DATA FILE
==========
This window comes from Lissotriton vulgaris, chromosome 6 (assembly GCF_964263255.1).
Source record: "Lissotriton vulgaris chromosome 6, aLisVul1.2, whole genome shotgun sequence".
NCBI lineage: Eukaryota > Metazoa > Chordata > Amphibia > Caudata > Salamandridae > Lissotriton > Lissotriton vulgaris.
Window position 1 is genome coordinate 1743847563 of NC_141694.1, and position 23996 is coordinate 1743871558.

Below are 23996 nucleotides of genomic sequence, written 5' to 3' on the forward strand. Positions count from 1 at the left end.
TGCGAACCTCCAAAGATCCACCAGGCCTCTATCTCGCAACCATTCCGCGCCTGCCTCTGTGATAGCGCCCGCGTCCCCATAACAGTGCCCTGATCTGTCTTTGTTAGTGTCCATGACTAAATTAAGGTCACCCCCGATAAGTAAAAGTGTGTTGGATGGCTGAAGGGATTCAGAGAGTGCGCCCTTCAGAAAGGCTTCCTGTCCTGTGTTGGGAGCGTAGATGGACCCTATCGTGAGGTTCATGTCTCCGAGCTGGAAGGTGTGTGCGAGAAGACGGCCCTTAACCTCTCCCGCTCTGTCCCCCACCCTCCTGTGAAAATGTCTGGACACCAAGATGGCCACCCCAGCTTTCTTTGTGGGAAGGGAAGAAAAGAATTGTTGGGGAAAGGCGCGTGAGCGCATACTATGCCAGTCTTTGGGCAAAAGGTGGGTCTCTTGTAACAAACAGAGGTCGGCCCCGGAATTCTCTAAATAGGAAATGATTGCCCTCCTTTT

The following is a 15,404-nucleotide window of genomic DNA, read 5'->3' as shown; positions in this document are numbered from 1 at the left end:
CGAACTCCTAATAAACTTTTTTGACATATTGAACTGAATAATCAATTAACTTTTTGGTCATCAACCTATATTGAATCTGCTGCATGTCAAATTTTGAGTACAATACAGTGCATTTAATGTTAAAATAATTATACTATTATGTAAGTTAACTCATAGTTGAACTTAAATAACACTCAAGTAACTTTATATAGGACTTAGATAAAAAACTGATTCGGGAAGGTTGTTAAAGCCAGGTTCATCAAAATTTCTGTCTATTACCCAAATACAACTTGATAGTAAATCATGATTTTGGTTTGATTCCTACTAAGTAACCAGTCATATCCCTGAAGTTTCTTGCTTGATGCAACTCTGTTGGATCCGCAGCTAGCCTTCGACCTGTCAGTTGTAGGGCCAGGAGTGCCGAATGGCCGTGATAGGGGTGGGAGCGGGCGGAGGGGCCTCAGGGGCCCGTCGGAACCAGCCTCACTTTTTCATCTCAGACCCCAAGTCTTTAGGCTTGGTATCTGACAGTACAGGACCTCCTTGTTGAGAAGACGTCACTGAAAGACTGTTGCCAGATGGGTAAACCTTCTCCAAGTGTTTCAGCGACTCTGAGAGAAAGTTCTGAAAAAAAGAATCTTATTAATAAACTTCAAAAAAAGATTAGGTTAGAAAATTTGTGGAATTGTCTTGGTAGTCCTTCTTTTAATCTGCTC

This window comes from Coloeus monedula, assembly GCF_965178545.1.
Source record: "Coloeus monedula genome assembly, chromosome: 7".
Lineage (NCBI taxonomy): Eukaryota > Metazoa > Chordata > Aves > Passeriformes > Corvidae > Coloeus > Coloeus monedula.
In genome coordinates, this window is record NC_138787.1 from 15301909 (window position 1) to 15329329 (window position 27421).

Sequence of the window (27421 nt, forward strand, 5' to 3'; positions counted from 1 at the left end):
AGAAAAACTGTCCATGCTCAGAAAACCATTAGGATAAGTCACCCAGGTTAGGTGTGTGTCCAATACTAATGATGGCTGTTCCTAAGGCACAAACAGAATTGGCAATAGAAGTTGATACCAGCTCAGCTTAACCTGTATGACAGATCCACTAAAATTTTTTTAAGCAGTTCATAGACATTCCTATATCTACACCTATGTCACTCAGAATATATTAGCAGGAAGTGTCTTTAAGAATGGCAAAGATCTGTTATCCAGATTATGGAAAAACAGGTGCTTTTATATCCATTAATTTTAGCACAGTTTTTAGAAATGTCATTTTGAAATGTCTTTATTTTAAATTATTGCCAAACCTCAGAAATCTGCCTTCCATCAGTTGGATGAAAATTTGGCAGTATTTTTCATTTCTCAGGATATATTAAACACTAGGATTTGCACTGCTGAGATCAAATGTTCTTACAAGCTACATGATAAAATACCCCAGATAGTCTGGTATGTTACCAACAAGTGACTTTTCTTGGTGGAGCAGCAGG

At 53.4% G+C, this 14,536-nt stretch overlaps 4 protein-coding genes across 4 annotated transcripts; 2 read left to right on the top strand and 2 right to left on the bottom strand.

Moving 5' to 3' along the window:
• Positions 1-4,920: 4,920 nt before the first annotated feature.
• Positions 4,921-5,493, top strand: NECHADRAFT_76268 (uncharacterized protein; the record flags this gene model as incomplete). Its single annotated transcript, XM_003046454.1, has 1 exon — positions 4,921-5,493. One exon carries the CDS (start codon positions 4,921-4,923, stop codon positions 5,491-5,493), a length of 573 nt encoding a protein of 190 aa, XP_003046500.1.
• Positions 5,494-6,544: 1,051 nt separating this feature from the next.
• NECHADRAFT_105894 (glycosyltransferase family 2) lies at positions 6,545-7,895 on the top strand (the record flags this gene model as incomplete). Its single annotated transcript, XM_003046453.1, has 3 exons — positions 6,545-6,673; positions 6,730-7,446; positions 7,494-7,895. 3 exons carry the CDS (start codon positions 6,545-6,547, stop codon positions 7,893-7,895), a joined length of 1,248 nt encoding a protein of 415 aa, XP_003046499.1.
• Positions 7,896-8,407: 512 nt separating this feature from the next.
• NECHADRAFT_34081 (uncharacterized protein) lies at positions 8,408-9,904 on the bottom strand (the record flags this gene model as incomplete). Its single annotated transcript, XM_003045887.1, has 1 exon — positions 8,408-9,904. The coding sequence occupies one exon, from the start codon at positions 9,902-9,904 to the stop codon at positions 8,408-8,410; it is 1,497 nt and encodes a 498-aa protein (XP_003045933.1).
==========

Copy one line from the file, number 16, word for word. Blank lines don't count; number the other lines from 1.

Moving 5' to 3' along the window: